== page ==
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Aviation personnel face increased violence in the workplace



A survey of 5,000 flight attendants released last week confirmed what was recently published by the Federal Aviation Administration and many media reports: Violence in the sky is a reality for those whose jobs tend to fly passengers.

The Association of Flight Attendants survey showed that more than 85% of respondents had handled unshakable passengers when air travel took off during the first half of this year; 58% had experienced at least five confrontations this year; and 17% reported experiencing a physical incident.

Flight attendants reported being subjected to widespread verbal abuse, including from visibly intoxicated passengers, and challenges to efforts to apply federal mandates as masking rules. Many respondents reported aggressive incidents, including shooting, kicking seats, throwing rubbish at flight crew members, polluting the toilet in response to crew members' instructions and following flight crews through the airport to continue shouting and other harassment, according to the union's investigation. [1

9659002] When asked what they thought was the cause or the escalating causes of the anxious behavior, flight attendants mentioned worm rules, alcohol, routine safety reminders, flight delays and cancellations as common factors. caretakers and airlines to reconsider safety training, with cutting-edge measures at the forefront, says Ben Baldanza, former CEO and president of Spirit Airlines, which operates its own consulting firm, Diemacher LLC, in Arlington, Virginia. "They are not necessarily trained in how to de-escalate (conflict) on board, and the more help we can give them the better."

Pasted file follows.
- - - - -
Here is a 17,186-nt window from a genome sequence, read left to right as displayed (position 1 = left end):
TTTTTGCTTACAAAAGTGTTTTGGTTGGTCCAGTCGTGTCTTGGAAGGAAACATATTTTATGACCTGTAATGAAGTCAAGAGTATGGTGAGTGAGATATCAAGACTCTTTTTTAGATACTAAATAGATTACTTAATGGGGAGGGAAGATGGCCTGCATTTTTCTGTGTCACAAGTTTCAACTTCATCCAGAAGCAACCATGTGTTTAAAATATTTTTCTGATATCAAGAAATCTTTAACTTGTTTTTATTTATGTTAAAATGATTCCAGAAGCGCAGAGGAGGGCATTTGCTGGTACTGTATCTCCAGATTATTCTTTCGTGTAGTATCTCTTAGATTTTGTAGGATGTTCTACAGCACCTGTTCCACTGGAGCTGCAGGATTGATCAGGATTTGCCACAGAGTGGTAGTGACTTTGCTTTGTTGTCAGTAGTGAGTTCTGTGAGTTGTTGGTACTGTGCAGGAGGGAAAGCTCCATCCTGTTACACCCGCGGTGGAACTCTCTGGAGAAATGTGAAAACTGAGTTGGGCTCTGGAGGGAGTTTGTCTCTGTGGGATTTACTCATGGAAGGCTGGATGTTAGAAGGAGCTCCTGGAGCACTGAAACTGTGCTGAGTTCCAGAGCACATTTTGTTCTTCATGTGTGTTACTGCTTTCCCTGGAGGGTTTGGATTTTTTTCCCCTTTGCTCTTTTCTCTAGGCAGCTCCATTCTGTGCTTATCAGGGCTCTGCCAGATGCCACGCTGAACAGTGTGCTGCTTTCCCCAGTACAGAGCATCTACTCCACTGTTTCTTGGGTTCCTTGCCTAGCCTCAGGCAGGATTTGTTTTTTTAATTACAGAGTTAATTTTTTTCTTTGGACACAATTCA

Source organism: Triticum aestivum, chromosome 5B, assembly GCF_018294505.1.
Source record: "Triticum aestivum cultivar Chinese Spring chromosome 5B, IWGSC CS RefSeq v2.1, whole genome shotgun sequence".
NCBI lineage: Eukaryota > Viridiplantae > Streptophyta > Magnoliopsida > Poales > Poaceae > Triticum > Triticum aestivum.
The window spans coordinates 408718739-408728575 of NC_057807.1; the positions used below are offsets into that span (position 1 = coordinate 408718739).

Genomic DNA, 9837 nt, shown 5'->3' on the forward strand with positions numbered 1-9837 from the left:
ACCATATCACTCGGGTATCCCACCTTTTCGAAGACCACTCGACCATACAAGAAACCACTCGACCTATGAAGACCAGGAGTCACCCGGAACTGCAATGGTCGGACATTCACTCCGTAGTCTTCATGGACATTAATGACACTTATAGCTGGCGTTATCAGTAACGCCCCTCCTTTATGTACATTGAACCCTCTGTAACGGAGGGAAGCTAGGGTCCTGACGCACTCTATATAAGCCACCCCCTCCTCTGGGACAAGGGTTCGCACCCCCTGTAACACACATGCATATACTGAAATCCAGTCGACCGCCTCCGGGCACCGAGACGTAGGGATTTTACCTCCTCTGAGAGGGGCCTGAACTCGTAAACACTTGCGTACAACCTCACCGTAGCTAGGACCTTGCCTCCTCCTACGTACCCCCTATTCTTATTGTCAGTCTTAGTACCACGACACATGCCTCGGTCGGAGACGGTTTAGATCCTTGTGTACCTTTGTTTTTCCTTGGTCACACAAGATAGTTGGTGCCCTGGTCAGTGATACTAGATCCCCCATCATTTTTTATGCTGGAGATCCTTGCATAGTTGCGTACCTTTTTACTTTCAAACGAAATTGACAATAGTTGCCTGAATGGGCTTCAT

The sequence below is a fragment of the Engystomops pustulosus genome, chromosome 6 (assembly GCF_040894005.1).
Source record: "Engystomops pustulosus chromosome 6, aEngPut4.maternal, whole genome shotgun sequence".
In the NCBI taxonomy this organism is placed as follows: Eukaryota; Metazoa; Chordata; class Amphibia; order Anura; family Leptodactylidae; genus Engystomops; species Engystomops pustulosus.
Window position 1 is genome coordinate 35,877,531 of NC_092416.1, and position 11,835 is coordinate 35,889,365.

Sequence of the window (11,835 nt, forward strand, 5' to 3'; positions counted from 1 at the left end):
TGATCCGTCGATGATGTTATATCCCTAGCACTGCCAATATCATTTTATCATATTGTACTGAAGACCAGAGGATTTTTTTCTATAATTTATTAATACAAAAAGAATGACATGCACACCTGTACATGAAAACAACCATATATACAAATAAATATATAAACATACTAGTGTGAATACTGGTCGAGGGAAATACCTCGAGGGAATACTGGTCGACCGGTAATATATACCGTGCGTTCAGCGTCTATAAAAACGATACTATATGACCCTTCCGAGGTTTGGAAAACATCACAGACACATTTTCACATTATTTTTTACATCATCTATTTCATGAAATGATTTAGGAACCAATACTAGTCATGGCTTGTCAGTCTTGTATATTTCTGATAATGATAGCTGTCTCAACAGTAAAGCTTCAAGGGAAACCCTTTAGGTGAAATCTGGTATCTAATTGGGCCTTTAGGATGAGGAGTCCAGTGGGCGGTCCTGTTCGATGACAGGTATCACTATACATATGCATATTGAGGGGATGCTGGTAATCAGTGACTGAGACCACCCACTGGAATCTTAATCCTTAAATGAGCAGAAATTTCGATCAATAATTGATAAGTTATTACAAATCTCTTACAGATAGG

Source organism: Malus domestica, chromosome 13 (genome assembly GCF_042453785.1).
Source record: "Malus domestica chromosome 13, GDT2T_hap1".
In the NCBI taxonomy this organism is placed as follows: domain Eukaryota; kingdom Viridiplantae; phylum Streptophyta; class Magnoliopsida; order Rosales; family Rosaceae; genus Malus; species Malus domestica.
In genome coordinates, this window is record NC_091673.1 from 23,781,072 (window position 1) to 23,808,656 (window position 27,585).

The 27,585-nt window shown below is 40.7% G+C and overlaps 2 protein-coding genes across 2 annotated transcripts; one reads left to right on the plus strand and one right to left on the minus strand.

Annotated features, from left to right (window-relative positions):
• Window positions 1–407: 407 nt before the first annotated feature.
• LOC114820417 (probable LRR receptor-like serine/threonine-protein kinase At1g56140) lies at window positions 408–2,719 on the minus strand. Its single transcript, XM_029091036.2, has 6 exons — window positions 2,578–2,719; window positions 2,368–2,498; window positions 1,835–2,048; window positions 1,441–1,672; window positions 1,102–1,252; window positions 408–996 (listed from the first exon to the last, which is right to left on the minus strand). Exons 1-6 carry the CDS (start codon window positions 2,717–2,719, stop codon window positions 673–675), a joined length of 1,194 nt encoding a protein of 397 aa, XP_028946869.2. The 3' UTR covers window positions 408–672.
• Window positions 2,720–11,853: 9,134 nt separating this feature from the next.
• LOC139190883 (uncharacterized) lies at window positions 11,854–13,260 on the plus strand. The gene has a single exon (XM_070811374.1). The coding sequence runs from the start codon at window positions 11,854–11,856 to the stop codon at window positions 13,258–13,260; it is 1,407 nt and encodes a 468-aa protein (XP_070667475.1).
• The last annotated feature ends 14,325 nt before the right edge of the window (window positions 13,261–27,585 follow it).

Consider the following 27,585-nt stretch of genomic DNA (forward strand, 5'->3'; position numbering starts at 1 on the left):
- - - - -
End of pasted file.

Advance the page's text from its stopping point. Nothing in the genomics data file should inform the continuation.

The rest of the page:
A spokesman for the Swedish Transport Safety Agency said that in response to the "increase in steadfast passengers" the Agency is launching self-defense courses for flight attendants. The program was originally launched in 2004 in response to the 9/11 attacks, and the popularity of the initiative eventually diminished, he said.

The free four-hour classes are offered by flight attendants at 24 locations around the country and focus on defense and stripping techniques, the spokesman said.

Restricting the sale of alcohol on board – which some say has driven the violence – also continues, with several airlines banning the beverage cart, Baldanza said.

In response to more than 3,000 violent incidents already this year, the FAA announced on July 13 a new zero-tolerance policy, saying it will “take legal action against all passengers who assault, threaten, intimidate or disturb flight crew members. "The agency said it has historically addressed unwavering passenger incidents using a variety of methods, ranging from warnings and advice to civil penalties.

The air traffic controllers 'union says the FAA needs to do more, as 71% of pilots who submitted incident reports to airline management received no follow-up, and a majority did not observe their employers' efforts to address the steady increase in passengers, according to the union survey.

“This study confirms what we all know; vitriol, verbal and physical abuse from a small group of passengers is completely out of control and puts other passengers and flight crew in danger, says union president Sara Nelson in a statement.

"This is not just about masks that some have tried to claim. Much more is happening here and the solutions require a number of measures for coordination in aviation.

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